Fusing the supple novelist Kazuo Ishiguro’s storytelling instincts and the wanton eye of DP Christopher Doyle should be an exciting proposition, even without Ralph Fiennes’s wardrobe at its most dapper. Alas, The White Countess, the final Merchant Ivory film, is something of a lacquered dud. Set in 1930s Shanghai, amid growing Sino-Japanese friction, the film (based on an Ishiguro script) weaves together the lives of Fiennes’s Jackson, an American diplomat turned businessman and nightclub connoisseur, and Natasha Richardson’s Sofia, a Russian countess reduced to working dance halls to support her disdainful family. After Sofia leads the blind Jackson to the safety of his car (he’s about to get jumped by some hoods), he decides to pursue the bar of his dreams. A happy cash infusion allows him to open the White Countess (as it were), with Sofia as hostess, her tragic biography deepening the ambience.
The film has some early allure, sort of Scent of a Woman with rickshaws and cheongsams. Richardson is a subtly melancholy presence, though the scenes of her home life (including two other Redgraves) are like unwelcome visits to Accents “R” Us. Fiennes is a bit wobblier, vocally, as a U.S. expat, his Midwestern (?) accent coming and going. He’s better at the physical fillips—taking several steps at a leap, gliding into a car as his manservant protectively blocks out the boundaries of the door.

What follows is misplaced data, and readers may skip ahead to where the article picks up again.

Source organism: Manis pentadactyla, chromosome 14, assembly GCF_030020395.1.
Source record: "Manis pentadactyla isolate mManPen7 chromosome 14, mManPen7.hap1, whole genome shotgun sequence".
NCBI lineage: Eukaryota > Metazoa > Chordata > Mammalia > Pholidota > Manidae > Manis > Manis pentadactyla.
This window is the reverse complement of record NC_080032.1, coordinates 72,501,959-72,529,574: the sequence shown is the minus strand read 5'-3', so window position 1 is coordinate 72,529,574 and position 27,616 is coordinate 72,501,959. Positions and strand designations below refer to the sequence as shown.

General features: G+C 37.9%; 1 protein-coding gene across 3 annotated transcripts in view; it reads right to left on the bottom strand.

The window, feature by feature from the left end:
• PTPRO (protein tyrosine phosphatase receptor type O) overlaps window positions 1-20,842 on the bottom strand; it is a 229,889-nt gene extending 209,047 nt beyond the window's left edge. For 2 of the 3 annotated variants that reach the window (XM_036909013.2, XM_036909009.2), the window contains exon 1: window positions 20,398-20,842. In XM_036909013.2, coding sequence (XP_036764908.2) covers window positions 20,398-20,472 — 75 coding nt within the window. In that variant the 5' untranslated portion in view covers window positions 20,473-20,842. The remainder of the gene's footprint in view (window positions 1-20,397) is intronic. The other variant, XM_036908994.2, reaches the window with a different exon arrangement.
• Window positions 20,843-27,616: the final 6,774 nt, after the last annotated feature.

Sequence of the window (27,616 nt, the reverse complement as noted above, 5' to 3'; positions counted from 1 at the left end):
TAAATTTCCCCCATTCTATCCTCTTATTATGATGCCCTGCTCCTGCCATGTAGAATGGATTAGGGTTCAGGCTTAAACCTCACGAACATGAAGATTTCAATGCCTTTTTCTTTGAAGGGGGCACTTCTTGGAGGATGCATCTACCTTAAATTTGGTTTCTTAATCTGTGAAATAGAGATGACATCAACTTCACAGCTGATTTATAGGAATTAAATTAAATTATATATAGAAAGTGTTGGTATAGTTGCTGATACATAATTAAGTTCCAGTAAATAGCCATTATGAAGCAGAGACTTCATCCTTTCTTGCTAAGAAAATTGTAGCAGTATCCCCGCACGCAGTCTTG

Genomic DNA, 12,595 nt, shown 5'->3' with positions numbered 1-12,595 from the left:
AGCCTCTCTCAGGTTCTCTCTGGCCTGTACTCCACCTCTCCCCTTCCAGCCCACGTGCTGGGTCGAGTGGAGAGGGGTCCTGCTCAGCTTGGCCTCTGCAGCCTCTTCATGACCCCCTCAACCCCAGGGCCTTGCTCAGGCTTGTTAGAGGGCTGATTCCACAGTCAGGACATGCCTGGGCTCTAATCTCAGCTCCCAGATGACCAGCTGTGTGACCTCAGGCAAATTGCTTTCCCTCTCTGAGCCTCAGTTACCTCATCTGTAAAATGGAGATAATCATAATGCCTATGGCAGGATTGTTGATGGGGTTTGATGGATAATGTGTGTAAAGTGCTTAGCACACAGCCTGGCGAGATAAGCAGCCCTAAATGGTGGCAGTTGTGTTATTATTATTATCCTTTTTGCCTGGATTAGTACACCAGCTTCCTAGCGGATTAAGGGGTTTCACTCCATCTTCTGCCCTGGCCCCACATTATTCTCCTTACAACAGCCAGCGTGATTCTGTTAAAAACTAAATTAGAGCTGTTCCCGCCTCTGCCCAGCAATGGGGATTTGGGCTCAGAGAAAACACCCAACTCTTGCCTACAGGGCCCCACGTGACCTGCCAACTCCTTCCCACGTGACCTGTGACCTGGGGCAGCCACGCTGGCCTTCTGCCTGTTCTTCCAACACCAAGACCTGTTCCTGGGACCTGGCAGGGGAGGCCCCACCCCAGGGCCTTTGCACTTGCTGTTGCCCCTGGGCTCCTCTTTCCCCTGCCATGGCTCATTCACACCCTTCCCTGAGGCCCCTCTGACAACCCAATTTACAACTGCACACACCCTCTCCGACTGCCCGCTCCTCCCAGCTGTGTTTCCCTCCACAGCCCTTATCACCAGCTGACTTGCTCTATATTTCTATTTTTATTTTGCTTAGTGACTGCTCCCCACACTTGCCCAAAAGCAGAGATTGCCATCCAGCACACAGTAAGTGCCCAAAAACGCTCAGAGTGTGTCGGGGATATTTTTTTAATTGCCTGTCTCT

When Jackson complains to his Japanese friend, the suave but sinister Mr. Matsuda (Hiroyuki Sanada), that all his bar lacks is “political tension,” I think he just means tension; it’s the sound of the filmmakers realizing that the whole scenario—The White Countess, not just the White Countess—is irredeemably dull. (The entertainment at the White Countess includes ballerinas, two people dressed like cats, an orotund Teutonic tenor—whee!)
Ishiguro’s métier is reticence and the dodges of memory, and Jackson characteristically keeps his private life walled away, most notably when insisting that he and Sofia maintain a strictly professional rapport. The White Countess is his way of keeping the outside world at bay, a logical commercial development of internal processes, and if this conceit is interesting, it gets considerably less so when we hear it again and again. The flashbacks explaining what happened to Jackson’s family (and his eyesight) are embarrassingly perfunctory—a trauma checklist that begs the question, if he really wanted to stop dwelling on painful matters, wouldn’t he just have hightailed it back to the States?